1. Hanging Around Other Unemployed People
The best way to find work is through people who are working. 80% of available jobs are never posted anywhere. That means that your full time job is to find your way to companies that interest you and contact them directly. Employees are most likely to know when their company is hiring. Sometimes a company manager hires because they notice a talented individual with incredible potential and they anticipate upcoming projects that need staffing.
Managers don’t want to be short staffed when the economy is improving. They know they will need to deliver products or services soon and they cannot deliver if they do not have talented people working for them.
So what is the best way to get noticed? Network, Network, Network! Define the industry you want to work in and then network in that industry. Get out there! Take advantage of every opportunity to meet people: job fairs, professional meetings, student night with industry, pizza and job events, company information sessions, everything.
2. Keeping it a Secret
Start by telling everyone you come in contact with that you are looking for work. Be positive. Tell them that this is your opportunity to explore the possibilities and redefine yourself… Give them a job title and a list of companies you are interested in. Give them a copy of your resume and a copy of your business card… Yes job seekers need business cards.
People who are looking for work are frequently embarrassed that they do not have a job. They don’t want to tell anyone they are unemployed for fear that it reflects badly on them. When you are a student you have an identity. When you finish school you lose that identity. In this culture your job is your identity. It is what gives you purpose and meaning in life. Losing your job can be devastating. You are not alone. 8 million people lost their jobs in the great recession.
It is not your fault and you will get a job.
3. Conveying A Lack of Focus
Define yourself! Do what you like! Enthusiasm goes a long way to making you attractive for jobs. Take a career planning class and figure out what knowledge, interests, goals, and values are important to you and what work environment you would thrive in. You will not find a career if you don’t know what you are looking for. Employers don’t want to spend time and money training you only to see you quit.
If you can’t take a class, read a career-planning book. My book, The Serious Job Seeker is free and online.
4. Thinking Negative
If you think looking for work is the worst experience you will ever have, I promise it will be. If you think there are no jobs, you will not find a job because you are less likely to put in the effort required to finding a job.
Looking for work is an extreme sport. It takes a plan, a ton of work, and nerves of steel. You will face rejection and disappointment but you will eventually get a job if you put in the work.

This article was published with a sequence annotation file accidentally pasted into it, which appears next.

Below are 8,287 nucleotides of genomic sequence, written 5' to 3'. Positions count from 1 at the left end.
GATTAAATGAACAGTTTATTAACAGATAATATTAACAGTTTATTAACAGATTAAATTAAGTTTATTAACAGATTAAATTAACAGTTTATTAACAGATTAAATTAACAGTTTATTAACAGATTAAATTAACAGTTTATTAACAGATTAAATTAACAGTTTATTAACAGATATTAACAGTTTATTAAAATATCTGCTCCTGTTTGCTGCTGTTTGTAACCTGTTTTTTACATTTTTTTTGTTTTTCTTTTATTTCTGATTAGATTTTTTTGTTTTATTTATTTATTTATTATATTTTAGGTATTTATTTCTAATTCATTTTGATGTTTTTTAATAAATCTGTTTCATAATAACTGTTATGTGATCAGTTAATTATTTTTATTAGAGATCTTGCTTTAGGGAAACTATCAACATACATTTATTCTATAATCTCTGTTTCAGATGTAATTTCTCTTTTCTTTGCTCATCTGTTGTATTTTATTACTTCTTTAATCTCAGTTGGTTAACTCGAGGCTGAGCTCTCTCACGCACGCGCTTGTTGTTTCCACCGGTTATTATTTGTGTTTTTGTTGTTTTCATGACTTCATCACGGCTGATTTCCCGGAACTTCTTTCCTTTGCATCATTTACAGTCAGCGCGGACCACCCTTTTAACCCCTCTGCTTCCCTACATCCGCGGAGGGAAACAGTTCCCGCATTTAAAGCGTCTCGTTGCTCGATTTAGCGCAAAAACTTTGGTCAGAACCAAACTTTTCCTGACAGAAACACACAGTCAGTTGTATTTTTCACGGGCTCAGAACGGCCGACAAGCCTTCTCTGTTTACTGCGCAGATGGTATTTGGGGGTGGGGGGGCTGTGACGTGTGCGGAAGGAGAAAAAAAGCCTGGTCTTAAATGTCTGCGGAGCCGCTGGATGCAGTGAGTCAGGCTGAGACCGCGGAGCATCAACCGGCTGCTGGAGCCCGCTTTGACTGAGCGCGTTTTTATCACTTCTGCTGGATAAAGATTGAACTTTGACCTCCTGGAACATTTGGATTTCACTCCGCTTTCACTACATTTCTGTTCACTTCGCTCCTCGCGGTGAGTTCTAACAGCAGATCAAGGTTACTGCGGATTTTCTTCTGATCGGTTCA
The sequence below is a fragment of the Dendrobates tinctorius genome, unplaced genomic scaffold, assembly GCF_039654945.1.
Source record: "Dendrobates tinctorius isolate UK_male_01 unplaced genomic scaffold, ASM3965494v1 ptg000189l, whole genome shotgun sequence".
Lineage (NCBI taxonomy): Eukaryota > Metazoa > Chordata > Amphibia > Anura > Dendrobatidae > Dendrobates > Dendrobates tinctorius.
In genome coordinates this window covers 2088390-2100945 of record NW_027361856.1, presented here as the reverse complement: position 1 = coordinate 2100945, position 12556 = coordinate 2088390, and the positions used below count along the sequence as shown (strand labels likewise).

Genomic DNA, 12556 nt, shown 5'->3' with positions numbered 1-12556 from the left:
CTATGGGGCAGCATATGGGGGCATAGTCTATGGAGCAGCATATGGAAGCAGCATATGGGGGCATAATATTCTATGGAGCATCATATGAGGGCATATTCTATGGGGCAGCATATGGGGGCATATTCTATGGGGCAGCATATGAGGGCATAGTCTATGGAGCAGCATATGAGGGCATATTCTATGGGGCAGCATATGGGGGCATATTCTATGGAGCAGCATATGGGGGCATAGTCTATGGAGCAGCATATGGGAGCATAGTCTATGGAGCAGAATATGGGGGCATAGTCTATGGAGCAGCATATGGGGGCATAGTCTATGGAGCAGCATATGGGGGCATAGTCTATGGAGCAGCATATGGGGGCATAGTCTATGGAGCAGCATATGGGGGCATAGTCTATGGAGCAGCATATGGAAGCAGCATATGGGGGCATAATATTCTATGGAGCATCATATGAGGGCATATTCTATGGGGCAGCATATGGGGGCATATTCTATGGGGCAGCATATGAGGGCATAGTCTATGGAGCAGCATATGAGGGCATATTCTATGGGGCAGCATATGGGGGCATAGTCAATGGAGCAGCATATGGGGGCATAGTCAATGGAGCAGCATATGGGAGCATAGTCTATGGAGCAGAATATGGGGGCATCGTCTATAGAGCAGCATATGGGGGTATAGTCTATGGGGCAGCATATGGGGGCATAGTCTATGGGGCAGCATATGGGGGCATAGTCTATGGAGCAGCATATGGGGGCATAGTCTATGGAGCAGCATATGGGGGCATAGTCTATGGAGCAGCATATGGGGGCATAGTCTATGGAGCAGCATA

Getting a job will take you approximately three to six months of hard work. Think of it as an adventure - your opportunity to research companies, and get a bird’s eye view into lots of cool companies. That will give you the positive attitude you will need to see you through this challenge. You will make a much better impression if you look happy, so go positive and remember you really don’t qualify to be permanently unemployed.
5. Projecting An Unprofessional Image
Looking the part before you get the part is part of the game of getting a job. You need a professional image before anyone will take you seriously. If you look like a student you are not going to impress. Sketchers, jeans and a t-shirt are not professional or even casual business attire. And yet I see students showing up similarly attired at job fairs, in company information sessions or for interviews with companies hoping to hire interns or career professionals.
Look like you are going somewhere and people think you have potential. Look like a student and you get to take classes for the rest of your life…
6. Showing Up Late and Unprepared
Showing up late for an interview is a deal breaker. Interviewers consider it a sign of failure to plan or manage your time. It also shows a distinct lack a respect for the interviewer. You loose points and you lose the opportunity to be seriously considered for the job.
Show up on time and prepared for interviews, classes, project team meetings; do your best work every time; and have a good attitude and people think you are hardworking, dependable, and reliable. People will think of you when asked, “do you know any one who might be good for this position.”
If you are looking for work you are always interviewing. Everyone you encounter is a potential employer, a potential lead to an employer, or a potential reference you will need to obtain a job. Your fellow classmates who are employed, your professors, and your career counselor all observe you as you go through the day. Make sure that you make a good impression if you want leads, references and ultimately a job!
7. Mistakes on Your Resume, or in Letters, and Email
There are no excuses for errors on your resume or in your correspondence. Mistakes on any of your job seeking documents will immediately get you eliminated from the competition. Employers have zero tolerance for writing errors or weak resumes. While a great resume can define you and get you noticed, a bad resume says you are just not qualified. If you cannot write well - find someone who can to help you.